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Mecole Hardman on Patrick Mahomes: there’s no time for “awe mode”

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Playing with the league MVP is nice, according to Hardman, but he wants to make his own mark sooner rather than later.

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In front of the media following the Kansas City Chiefs’ ninth day of organized team activities, rookie wide receiver faced a question we have all had to deal with since the arrival of quarterback Patrick Mahomes and his MVP season in his first go as a starter.

“Have you gotten past that disbelief part?” a reporter asked.

And the 21-year-old Hardman answered better than any of us could have.

“I’m here,” Hardman explained. “Pat’s a professional, I’m a professional, too. You can’t be sitting here in ‘awe’ mode while you’re trying to win a job. But it’s great to be playing with him—we know what he can do, so you just got to show him what you can do, so he can have trust in you.”

When it comes to that, Mahomes and Hardman are getting there. Led by Andy Reid and Eric Bieniemy, the Chiefs offensive coaching staff is providing them with the opportunity to build that.

“We’ve been giving him quite a few reps with Patrick and that’s the way you learn,” Reid said. “There are certain things that are finesse on this and there are certain things that you’ve got to really roll on. So, he’s sorting all that out and learning. That’s all part of the learning process. Then we’re throwing eight million coverages at him so he’s got to put that in the computer too as he goes. He’s handling it. He’s a smart kid. He’s just got to learn how we do it.”

Mahomes shares his head coach’s sentiment.

NFL: Kansas City Chiefs at Seattle Seahawks Joe Nicholson-USA TODAY Sports

“You have to test it out,” Mahomes said when asked about his chemistry with Hardman. “You have to go out there and push it to the limit every single day. He’s getting better each and every day of pushing himself, working on each and every route. Not worrying about just the deep ones but the medium routes, the short routes, whatever it is to make his game better. If you’re working hard like that usually good things happen.”

A few weeks back, Hardman posted a photo of himself catching a pass from Mahomes to his official Twitter account, explaining it as a preview of things to come. Mahomes playfully quote-tweeted the rookie, saying, “Yeah as long as you keep running and stop slowing down.”

Hardman confirmed Thursday that is a lesson he has learned quickly: with Mahomes, there is seemingly no end to any play.

“It’s coming along—[I’m] starting to run, not slowing down. It’s different—with his arm, he can get it to you anywhere on the field—not most quarterbacks can do that, and he can do that... I could be 50-60 yards down the field, and he still can lead me, so we’re definitely trying to get the chemistry right with it but it’s coming.”

With such a unique quarterback throwing him the football, such an adjustment is to be expected. Hardman spent the past two seasons catching balls from Jake Fromm at Georgia. Now he is playing with the best quarterback in the world.

“I wasn’t really accustomed to it because you get 60 yards down the field, you think it’s over with,” he added. “I’m not [going to] get the ball, but when you see the ball up, and it’s traveling farther than what you think it is, it’s a hard adjustment, especially in your mind, but you just have to keep running and have faith in him that he’s going to get you the ball and everything will be right.”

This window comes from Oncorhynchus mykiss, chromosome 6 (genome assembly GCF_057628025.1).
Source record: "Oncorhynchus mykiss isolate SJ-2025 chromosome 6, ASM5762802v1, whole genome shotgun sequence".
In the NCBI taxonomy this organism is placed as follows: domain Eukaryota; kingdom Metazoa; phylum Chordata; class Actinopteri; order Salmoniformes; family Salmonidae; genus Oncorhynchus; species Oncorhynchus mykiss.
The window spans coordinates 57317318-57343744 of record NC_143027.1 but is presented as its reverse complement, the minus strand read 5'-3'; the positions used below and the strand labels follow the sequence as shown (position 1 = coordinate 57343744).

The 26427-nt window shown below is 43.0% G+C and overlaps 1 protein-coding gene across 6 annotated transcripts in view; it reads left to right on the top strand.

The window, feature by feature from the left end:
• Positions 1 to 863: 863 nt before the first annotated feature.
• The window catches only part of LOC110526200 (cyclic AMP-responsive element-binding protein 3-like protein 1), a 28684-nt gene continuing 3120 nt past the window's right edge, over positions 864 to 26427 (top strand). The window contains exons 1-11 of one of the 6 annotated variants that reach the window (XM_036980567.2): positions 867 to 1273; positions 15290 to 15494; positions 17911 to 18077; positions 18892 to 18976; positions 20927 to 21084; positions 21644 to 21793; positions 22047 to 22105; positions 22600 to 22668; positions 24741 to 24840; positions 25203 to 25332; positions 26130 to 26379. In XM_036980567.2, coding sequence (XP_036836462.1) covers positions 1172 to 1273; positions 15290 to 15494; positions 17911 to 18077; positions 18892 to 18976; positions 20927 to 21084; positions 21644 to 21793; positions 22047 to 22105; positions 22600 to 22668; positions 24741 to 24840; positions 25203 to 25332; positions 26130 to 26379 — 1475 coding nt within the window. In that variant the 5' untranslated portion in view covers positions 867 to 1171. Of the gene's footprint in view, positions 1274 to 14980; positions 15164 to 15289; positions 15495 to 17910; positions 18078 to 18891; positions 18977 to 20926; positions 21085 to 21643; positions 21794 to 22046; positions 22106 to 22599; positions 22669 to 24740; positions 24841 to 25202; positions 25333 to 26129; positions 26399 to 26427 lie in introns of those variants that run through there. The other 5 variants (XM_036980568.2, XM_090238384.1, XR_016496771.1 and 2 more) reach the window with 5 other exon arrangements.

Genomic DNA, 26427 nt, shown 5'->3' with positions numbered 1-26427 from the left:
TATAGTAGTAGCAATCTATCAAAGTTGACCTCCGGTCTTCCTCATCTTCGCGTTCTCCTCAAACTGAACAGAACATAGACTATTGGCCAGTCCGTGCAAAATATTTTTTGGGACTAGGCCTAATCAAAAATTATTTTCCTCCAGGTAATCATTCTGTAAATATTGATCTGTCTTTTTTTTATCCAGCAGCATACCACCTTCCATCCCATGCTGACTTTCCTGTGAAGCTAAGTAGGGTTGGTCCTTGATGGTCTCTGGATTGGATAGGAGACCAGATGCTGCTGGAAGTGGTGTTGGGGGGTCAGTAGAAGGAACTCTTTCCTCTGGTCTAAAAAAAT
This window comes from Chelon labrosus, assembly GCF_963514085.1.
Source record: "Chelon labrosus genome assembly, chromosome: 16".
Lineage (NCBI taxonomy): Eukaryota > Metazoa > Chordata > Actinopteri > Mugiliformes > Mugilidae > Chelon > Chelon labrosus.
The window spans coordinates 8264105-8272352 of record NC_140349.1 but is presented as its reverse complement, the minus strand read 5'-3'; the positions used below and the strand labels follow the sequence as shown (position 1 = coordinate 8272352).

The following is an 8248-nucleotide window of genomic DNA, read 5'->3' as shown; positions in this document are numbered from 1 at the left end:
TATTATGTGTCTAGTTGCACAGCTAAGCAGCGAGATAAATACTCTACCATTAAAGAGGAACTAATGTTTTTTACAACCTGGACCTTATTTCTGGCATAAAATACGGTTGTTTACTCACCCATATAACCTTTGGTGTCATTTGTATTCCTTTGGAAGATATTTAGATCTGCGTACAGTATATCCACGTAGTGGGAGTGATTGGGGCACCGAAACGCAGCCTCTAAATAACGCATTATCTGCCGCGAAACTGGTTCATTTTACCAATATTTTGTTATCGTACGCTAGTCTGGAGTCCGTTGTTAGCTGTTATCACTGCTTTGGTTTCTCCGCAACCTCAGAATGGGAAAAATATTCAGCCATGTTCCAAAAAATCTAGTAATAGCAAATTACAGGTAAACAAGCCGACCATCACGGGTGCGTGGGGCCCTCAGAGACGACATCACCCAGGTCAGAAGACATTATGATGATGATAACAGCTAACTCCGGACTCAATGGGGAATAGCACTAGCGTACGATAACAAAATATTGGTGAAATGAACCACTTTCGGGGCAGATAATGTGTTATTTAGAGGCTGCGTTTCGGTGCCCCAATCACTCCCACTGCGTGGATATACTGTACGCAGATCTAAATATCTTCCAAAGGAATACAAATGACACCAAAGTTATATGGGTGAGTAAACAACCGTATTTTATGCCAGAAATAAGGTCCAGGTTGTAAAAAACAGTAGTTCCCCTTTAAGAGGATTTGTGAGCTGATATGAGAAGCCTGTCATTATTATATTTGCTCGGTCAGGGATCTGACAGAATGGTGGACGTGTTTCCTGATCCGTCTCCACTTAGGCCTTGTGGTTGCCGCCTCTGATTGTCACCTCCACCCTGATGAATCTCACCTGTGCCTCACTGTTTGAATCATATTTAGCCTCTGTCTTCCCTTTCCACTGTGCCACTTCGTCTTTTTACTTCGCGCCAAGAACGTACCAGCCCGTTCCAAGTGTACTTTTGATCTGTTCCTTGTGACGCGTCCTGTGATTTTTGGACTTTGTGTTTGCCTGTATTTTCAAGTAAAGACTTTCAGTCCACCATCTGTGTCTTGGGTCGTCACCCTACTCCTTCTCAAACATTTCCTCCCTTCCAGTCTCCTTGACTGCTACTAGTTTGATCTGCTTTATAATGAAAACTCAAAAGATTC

According to Reid, it is helping Hardman that he is a quick learner. Reid first told reporters Hardman rarely makes the same mistake twice after rookie minicamp, and the Chiefs head coach doubled down last week.

NFL: AFC Wild Card-Kansas City Chiefs at Houston Texans Kirby Lee-USA TODAY Sports

“He’s getting better every day,” Reid said. “We’re asking him to do a lot and he’s staying up on it. Sometimes he’s not quite sure and there’s a little hesitation, then the next time he runs it he’s got it. So that’s what you’re looking for. We’ve been happy with his progress.”

That trait appears to be a source of pride for Hardman.

“Usually when you mess up one time, you don’t want to mess up again,” he said. “If I go out there and run the wrong route, I know I’m not going to do that again. Mistakes that you continue to make, they start getting off on you — ‘OK, he’s going to keep making mistakes.’ But if you show them — ‘OK he messed up but he came back and did it right,’ they can start trusting him that he won’t mess up like that.”

If he does mess something up, Chiefs wide receivers coach Greg Lewis is there to push him.

“He’s just demanding me to be great,” Hardman said of Lewis. “Being great is hard for anybody because you’ve got to put in the work that average people won’t put in, but he’s a great coach and he gives me all the details I need, and he’s definitely does a good job.”

When it comes to the starting returner position—which I still find to be a much safer projection for Hardman than assuming he will be a significant contributor on offense in year one—he says special teams coordinator Dave Toub provides the proper pressure to get the most out of him.

“He’s a perfectionist and I’m a perfectionist as well,” Hardman said of Toub. “I want to be right. I want to do everything right. I think his expectations for me are high and that’s what I expect out of any coach that’s coaching me — expectations be above the roof, so he’s a hard coach, but he’s a coach that’s going to teach you and make sure you get better as days go on.”

That is what this time of the year is about — improving as much as he can in the limited time the Chiefs have. Especially as a rookie in the NFL, there’s no time for “awe” mode.